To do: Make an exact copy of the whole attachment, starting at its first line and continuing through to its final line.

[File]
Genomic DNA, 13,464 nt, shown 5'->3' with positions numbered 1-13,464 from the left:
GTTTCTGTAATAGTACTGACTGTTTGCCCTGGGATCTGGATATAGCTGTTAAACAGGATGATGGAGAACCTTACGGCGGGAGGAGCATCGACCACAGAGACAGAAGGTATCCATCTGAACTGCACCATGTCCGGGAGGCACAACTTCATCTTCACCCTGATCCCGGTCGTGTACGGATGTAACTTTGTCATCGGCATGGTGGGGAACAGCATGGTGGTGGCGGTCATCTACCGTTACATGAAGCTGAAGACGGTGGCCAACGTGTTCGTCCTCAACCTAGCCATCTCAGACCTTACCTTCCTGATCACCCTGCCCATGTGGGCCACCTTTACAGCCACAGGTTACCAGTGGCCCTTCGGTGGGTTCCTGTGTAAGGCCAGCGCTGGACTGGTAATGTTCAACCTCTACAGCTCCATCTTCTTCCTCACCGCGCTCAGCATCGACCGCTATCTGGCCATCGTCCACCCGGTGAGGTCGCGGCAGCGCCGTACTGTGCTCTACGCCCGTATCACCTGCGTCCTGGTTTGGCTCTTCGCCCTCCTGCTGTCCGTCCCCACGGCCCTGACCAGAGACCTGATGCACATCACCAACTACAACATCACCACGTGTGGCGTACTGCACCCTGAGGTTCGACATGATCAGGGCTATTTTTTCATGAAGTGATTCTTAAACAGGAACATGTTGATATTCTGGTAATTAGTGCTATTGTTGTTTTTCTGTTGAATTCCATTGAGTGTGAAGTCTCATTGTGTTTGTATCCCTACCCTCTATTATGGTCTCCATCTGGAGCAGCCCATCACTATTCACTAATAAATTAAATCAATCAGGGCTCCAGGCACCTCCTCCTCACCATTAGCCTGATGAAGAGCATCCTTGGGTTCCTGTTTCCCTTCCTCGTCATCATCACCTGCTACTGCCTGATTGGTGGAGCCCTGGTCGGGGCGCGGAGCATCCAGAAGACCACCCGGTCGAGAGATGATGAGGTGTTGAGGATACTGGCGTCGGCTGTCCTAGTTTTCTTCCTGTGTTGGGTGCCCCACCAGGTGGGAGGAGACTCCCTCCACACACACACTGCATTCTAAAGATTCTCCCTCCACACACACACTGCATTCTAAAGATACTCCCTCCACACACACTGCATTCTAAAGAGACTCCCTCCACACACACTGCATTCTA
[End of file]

Genomic DNA, 13,464 nt, shown 5'->3' with positions numbered 1-13,464 from the left:
GTTTCTGTAATAGTACTGACTGTTTGCCCTGGGATCTGGATATAGCTGTTAAACAGGATGATGGAGAACCTTACGGCGGGAGGAGCATCGACCACAGAGACAGAAGGTATCCATCTGAACTGCACCATGTCCGGGAGGCACAACTTCATCTTCACCCTGATCCCGGTCGTGTACGGATGTAACTTTGTCATCGGCATGGTGGGGAACAGCATGGTGGTGGCGGTCATCTACCGTTACATGAAGCTGAAGACGGTGGCCAACGTGTTCGTCCTCAACCTAGCCATCTCAGACCTTACCTTCCTGATCACCCTGCCCATGTGGGCCACCTTTACAGCCACAGGTTACCAGTGGCCCTTCGGTGGGTTCCTGTGTAAGGCCAGCGCTGGACTGGTAATGTTCAACCTCTACAGCTCCATCTTCTTCCTCACCGCGCTCAGCATCGACCGCTATCTGGCCATCGTCCACCCGGTGAGGTCGCGGCAGCGCCGTACTGTGCTCTACGCCCGTATCACCTGCGTCCTGGTTTGGCTCTTCGCCCTCCTGCTGTCCGTCCCCACGGCCCTGACCAGAGACCTGATGCACATCACCAACTACAACATCACCACGTGTGGCGTACTGCACCCTGAGGTTCGACATGATCAGGGCTATTTTTTCATGAAGTGATTCTTAAACAGGAACATGTTGATATTCTGGTAATTAGTGCTATTGTTGTTTTTCTGTTGAATTCCATTGAGTGTGAAGTCTCATTGTGTTTGTATCCCTACCCTCTATTATGGTCTCCATCTGGAGCAGCCCATCACTATTCACTAATAAATTAAATCAATCAGGGCTCCAGGCACCTCCTCCTCACCATTAGCCTGATGAAGAGCATCCTTGGGTTCCTGTTTCCCTTCCTCGTCATCATCACCTGCTACTGCCTGATTGGTGGAGCCCTGGTCGGGGCGCGGAGCATCCAGAAGACCACCCGGTCGAGAGATGATGAGGTGTTGAGGATACTGGCGTCGGCTGTCCTAGTTTTCTTCCTGTGTTGGGTGCCCCACCAGGTGGGAGGAGACTCCCTCCACACACACACTGCATTCTAAAGATTCTCCCTCCACACACACACTGCATTCTAAAGATACTCCCTCCACACACACTGCATTCTAAAGAGACTCCCTCCACACACACTGCATTCTA